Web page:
The Big Picture
- The Twilight Zone tackled social issues like racism and xenophobia through the use of sci-fi and horror metaphors, making its message accessible without being heavy-handed.
- Rod Serling, the creator of The Twilight Zone, was ahead of his time in his willingness to address controversial topics on television, while still delivering entertaining and nightmarish narratives.
- Some of the most memorable episodes of The Twilight Zone dealt with themes like racism, fear of others, and nuclear paranoia, showcasing Serling’s ability to use genre storytelling to provoke thought and engage audiences.
When The Twilight Zone first premiered, few shows were as far ahead of their time in their approach to social commentary as Rod Serling‘s seminal work. This series had episodes that, on its surface, might have been about alien invasions, otherworldly phenomena, or other bizarre paranormal encounters but a lot of the time, tackled conversations surrounding racial issues, sexism, nuclear paranoia, classism, and xenophobia in general. Given the series as a whole, The Twilight Zone also had episodes that divulged purely into horror and science fiction tales, with the sole mission of entertaining its audience. That being said, Serling was clever in the way that he spun these stories. They’re the most accessible types of sci-fi and horror metaphors, where their message is there for you if you want them, but also not beating you over the head with obvious writing.
The Twilight Zone first premiered in October 1959, a time when TV was predominately overrun by dramas and Westerns. This was a medium that, at the time, was ripe for purely giving its audience a good time. Few shows challenged their audiences intellectually, let alone made them want to leave a night light on. That’s where Rod Serling comes into play, one of the most innovative writers in the history of television. Here, you had a writer who respected his audience enough to posit tough questions about the current societal landscape, but he never talked down to anyone. Serling was ahead of the curb. He was ready to tackle hot-button topics within the parameters of genre storytelling well before it became popularized by filmmakers in the late ’60s and early ’70s, and at a time when TV was barely ever giving creators a chance to do so. Not only that, but he was also delivering genuinely nightmarish narratives to the homes of millions. The Twilight Zone might have been ahead of its time, but that’s all thanks to Rod Serling.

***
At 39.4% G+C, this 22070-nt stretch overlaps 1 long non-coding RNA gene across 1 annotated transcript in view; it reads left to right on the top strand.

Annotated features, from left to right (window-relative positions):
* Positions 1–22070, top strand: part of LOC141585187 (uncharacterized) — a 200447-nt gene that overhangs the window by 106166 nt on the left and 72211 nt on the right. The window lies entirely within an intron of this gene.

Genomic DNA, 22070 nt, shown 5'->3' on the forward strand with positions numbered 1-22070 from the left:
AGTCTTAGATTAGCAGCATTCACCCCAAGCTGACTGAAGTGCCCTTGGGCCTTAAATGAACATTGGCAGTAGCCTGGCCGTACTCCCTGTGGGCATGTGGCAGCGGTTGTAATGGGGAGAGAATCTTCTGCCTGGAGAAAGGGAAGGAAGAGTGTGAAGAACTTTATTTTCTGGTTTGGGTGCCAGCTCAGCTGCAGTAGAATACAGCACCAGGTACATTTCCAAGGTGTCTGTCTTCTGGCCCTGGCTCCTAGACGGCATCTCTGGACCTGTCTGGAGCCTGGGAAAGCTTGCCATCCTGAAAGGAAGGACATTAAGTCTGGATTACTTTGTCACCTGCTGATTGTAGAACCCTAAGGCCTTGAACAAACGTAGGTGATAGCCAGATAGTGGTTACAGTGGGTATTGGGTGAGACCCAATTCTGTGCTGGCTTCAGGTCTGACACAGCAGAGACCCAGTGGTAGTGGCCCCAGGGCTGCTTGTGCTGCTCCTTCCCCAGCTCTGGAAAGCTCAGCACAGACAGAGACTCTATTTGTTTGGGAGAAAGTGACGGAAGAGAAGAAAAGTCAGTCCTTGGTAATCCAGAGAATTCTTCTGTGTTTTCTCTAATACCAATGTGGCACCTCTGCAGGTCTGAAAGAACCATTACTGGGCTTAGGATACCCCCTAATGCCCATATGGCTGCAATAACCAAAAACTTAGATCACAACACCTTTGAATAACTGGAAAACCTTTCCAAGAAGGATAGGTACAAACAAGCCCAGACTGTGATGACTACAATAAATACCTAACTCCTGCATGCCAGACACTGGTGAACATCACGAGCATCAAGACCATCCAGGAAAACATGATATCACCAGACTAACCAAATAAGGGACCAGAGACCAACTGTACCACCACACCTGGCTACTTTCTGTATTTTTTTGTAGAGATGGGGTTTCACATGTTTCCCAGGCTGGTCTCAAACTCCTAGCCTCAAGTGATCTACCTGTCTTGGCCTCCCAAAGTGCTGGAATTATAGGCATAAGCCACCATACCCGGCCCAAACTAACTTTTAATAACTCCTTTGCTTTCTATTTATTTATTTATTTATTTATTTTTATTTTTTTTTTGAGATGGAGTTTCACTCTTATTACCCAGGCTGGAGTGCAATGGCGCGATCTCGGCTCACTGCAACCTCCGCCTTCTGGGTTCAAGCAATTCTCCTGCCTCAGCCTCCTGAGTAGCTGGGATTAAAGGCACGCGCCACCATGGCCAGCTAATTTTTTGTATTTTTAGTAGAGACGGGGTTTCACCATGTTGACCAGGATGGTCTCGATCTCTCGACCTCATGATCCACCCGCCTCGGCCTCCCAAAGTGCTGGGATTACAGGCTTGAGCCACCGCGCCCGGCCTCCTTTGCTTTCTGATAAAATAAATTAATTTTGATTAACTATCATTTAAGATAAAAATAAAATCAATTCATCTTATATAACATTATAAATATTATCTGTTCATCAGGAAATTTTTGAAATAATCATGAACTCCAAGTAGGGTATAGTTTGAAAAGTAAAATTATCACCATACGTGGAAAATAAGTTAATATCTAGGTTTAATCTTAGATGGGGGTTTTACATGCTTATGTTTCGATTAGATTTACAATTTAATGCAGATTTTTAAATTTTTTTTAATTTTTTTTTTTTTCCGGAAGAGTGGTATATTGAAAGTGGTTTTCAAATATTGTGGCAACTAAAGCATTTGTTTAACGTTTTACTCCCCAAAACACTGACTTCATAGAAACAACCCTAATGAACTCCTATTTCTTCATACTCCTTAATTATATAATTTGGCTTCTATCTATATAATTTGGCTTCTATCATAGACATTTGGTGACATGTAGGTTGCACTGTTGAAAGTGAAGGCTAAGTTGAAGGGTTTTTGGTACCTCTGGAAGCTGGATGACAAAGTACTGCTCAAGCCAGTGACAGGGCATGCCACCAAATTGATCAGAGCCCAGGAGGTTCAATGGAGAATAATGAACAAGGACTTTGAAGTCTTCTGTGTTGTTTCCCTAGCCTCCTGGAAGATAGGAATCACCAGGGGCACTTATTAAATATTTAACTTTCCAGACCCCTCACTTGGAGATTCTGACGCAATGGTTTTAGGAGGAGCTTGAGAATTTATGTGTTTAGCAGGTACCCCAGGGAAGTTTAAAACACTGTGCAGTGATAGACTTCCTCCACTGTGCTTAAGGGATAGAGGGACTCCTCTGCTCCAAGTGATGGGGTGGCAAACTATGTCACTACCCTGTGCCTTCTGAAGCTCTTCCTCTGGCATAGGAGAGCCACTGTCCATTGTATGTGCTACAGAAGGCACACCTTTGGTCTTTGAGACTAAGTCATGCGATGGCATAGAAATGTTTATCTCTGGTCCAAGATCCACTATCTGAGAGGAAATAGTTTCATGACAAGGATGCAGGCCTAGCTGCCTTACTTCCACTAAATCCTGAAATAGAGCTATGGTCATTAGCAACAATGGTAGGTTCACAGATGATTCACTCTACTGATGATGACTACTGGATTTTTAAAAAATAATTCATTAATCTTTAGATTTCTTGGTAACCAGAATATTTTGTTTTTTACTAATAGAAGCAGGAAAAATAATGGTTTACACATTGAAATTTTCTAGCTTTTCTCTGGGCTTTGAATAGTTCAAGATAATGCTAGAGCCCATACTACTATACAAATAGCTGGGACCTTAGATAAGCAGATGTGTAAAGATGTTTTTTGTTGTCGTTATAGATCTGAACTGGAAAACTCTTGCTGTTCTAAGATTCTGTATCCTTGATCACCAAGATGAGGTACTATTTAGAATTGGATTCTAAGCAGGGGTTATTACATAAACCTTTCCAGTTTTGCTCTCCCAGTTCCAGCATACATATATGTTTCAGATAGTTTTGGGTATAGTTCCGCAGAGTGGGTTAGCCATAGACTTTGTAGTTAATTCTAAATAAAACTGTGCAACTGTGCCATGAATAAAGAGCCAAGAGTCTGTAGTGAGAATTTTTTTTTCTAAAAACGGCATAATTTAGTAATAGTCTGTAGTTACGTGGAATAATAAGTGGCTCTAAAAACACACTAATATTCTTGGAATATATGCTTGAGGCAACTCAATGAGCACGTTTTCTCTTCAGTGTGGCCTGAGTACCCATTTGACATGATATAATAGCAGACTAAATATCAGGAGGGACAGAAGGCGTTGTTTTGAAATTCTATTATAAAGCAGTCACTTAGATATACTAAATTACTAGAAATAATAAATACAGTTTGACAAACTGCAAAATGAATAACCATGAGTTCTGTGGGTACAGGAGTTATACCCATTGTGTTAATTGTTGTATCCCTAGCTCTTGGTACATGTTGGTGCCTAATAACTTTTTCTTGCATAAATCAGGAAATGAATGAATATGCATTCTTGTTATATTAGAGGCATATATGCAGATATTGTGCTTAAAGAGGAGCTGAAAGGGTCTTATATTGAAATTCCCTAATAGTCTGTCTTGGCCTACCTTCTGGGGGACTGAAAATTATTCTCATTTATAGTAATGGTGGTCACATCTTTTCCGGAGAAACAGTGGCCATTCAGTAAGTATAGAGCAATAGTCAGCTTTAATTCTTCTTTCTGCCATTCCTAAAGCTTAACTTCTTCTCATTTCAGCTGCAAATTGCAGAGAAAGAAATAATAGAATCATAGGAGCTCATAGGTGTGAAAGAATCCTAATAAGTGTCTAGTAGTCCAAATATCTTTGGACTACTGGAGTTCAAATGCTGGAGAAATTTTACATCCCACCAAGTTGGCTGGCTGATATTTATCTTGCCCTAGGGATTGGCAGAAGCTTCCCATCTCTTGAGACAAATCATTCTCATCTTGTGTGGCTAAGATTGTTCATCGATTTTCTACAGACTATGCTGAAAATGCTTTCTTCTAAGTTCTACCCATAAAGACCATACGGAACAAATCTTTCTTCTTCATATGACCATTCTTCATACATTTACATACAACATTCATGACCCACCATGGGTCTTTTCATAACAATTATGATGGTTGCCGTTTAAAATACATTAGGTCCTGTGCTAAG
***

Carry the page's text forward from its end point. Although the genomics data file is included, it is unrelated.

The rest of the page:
Rod Serling Was Ahead of His Time
Before he could begin working on his iconic series, Rod Serling would first attempt to bring Emmett Till‘s story to TV. In 1955, Till was a young African-American boy visiting family in Mississippi, where he would be captured and beaten to death by two monstrous racists. Till’s killers were found not guilty and let go of all of their charges, an absolutely devastating decision that helped put the Civil Rights Movement in motion. Elsewhere, Rod Serling was an up-and-coming screenwriter, one who was passionate about bringing this recent story to life. Networks and companies running ads were made nervous by his efforts and pushed him to find a different project to tackle. This led Serling to tackle more than just racism — he’d tackle every controversial topic of that time period throughout five seasons on a hit TV show. It would have been wonderful to see Serling bring Till’s story to TV, but at least he got to pull this power movie on these spineless network executives.
‘The Twilight Zone’ Tackled Racism in “The Encounter”
Money-grubbing network executives aside, the ’60s were a time when writers and filmmakers were ready to tackle themes of racism on the big and small screen. The Twilight Zone was ahead of almost everyone, though. Of course, there’s “The Encounter,” the famous episode that was pulled from syndication until 2004 literally because of the ideas that it presented. The story follows two neighbors as their interaction falls from a conversation about yard work into total mistrust between a white and Asian-American man. That release in particular does also stumble a bit in its storytelling, accidentally backpedaling a bit and giving the idea that non-white Americans are not as loyal to their country. It’s a shame that the show falters at that moment. At the very least, the attempt at trying to tackle racism and racial disharmony in such an upfront way, at a time when hardly anyone would, is appreciated.